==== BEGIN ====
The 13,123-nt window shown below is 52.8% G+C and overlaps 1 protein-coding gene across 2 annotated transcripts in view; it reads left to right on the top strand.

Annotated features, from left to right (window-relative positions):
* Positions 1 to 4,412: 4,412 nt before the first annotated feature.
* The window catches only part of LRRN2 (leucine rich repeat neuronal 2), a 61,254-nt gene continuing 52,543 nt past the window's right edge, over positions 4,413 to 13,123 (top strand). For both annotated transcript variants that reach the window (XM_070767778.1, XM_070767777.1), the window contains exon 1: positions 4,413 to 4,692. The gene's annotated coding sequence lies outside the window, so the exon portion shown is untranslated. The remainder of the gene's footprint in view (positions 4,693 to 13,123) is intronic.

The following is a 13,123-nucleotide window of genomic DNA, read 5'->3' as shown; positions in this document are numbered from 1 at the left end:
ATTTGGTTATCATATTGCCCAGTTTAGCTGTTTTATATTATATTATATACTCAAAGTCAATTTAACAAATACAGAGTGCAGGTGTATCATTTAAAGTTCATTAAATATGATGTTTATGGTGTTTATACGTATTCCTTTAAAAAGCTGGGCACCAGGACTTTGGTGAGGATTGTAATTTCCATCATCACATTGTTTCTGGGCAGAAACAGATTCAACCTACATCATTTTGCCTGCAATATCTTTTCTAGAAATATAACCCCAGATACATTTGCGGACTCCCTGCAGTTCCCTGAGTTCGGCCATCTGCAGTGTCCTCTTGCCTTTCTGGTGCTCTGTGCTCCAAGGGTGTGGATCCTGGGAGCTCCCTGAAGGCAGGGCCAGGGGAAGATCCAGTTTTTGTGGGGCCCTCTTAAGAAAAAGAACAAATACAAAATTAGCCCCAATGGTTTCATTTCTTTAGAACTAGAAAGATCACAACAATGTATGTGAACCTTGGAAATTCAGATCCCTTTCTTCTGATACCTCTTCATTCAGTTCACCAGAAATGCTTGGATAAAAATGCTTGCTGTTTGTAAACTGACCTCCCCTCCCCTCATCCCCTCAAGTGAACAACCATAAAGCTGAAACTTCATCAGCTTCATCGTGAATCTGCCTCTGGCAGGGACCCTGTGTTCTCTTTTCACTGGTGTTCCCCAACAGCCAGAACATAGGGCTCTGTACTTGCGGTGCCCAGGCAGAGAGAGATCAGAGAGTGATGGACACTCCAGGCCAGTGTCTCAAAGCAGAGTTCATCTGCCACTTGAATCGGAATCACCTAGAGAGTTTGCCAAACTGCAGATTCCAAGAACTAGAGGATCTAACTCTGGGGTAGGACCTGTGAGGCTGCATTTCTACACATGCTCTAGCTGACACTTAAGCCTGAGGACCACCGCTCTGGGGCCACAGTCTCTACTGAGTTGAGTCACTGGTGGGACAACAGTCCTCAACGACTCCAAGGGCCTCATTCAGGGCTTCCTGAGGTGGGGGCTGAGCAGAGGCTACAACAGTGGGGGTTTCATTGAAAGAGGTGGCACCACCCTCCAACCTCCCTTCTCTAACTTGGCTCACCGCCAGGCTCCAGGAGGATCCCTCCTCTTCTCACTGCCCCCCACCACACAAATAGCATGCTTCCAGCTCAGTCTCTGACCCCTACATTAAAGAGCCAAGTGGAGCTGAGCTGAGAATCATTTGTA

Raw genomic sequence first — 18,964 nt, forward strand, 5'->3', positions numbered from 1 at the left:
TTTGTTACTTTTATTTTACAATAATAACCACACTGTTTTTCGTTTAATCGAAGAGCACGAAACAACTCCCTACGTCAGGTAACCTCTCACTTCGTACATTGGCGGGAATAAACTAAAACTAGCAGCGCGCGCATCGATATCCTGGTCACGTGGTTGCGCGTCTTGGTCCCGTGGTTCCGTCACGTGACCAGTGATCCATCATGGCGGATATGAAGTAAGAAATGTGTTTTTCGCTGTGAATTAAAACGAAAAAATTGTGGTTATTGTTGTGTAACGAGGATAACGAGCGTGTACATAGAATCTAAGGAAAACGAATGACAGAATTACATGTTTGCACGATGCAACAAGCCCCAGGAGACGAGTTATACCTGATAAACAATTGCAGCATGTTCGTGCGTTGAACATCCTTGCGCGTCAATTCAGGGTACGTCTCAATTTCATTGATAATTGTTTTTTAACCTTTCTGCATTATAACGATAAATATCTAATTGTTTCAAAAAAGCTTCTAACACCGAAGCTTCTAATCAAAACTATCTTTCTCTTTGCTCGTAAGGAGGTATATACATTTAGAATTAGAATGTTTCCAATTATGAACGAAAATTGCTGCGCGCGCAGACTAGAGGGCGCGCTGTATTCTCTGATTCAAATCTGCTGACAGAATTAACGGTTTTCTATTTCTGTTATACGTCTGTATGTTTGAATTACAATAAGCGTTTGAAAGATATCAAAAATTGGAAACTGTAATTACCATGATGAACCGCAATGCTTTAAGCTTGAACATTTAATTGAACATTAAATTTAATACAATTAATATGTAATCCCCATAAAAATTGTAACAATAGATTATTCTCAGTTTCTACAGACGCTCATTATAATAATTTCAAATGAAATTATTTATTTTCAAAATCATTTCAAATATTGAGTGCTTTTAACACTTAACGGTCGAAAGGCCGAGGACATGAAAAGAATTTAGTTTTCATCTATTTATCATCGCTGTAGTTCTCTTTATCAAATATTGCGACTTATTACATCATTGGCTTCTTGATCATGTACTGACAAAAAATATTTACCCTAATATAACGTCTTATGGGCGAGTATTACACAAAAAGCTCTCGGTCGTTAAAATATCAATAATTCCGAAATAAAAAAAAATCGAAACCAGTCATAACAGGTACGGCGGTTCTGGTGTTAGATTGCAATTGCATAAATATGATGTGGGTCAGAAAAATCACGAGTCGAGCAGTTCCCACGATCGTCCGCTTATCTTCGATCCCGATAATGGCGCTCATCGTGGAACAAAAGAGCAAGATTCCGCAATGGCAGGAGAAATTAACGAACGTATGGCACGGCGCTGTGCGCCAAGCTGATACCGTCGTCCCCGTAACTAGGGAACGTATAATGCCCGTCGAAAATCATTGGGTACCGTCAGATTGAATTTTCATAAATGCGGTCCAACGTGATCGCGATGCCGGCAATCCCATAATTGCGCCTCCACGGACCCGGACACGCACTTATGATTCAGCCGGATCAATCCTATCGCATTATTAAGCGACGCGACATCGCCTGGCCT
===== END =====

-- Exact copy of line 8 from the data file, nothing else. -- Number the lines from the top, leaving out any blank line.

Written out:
TTTGTTACTTTTATTTTACAATAATAACCACACTGTTTTTCGTTTAATCGAAGAGCACGAAACAACTCCCTACGTCAGGTAACCTCTCACTTCGTACATTGGCGGGAATAAACTAAAACTAGCAGCGCGCGCATCGATATCCTGGTCACGTGGTTGCGCGTCTTGGTCCCGTGGTTCCGTCACGTGACCAGTGATCCATCATGGCGGATATGAAGTAAGAAATGTGTTTTTCGCTGTGAATTAAAACGAAAAAATTGTGGTTATTGTTGTGTAACGAGGATAACGAGCGTGTACATAGAATCTAAGGAAAACGAATGACAGAATTACATGTTTGCACGATGCAACAAGCCCCAGGAGACGAGTTATACCTGATAAACAATTGCAGCATGTTCGTGCGTTGAACATCCTTGCGCGTCAATTCAGGGTACGTCTCAATTTCATTGATAATTGTTTTTTAACCTTTCTGCATTATAACGATAAATATCTAATTGTTTCAAAAAAGCTTCTAACACCGAAGCTTCTAATCAAAACTATCTTTCTCTTTGCTCGTAAGGAGGTATATACATTTAGAATTAGAATGTTTCCAATTATGAACGAAAATTGCTGCGCGCGCAGACTAGAGGGCGCGCTGTATTCTCTGATTCAAATCTGCTGACAGAATTAACGGTTTTCTATTTCTGTTATACGTCTGTATGTTTGAATTACAATAAGCGTTTGAAAGATATCAAAAATTGGAAACTGTAATTACCATGATGAACCGCAATGCTTTAAGCTTGAACATTTAATTGAACATTAAATTTAATACAATTAATATGTAATCCCCATAAAAATTGTAACAATAGATTATTCTCAGTTTCTACAGACGCTCATTATAATAATTTCAAATGAAATTATTTATTTTCAAAATCATTTCAAATATTGAGTGCTTTTAACACTTAACGGTCGAAAGGCCGAGGACATGAAAAGAATTTAGTTTTCATCTATTTATCATCGCTGTAGTTCTCTTTATCAAATATTGCGACTTATTACATCATTGGCTTCTTGATCATGTACTGACAAAAAATATTTACCCTAATATAACGTCTTATGGGCGAGTATTACACAAAAAGCTCTCGGTCGTTAAAATATCAATAATTCCGAAATAAAAAAAAATCGAAACCAGTCATAACAGGTACGGCGGTTCTGGTGTTAGATTGCAATTGCATAAATATGATGTGGGTCAGAAAAATCACGAGTCGAGCAGTTCCCACGATCGTCCGCTTATCTTCGATCCCGATAATGGCGCTCATCGTGGAACAAAAGAGCAAGATTCCGCAATGGCAGGAGAAATTAACGAACGTATGGCACGGCGCTGTGCGCCAAGCTGATACCGTCGTCCCCGTAACTAGGGAACGTATAATGCCCGTCGAAAATCATTGGGTACCGTCAGATTGAATTTTCATAAATGCGGTCCAACGTGATCGCGATGCCGGCAATCCCATAATTGCGCCTCCACGGACCCGGACACGCACTTATGATTCAGCCGGATCAATCCTATCGCATTATTAAGCGACGCGACATCGCCTGGCCT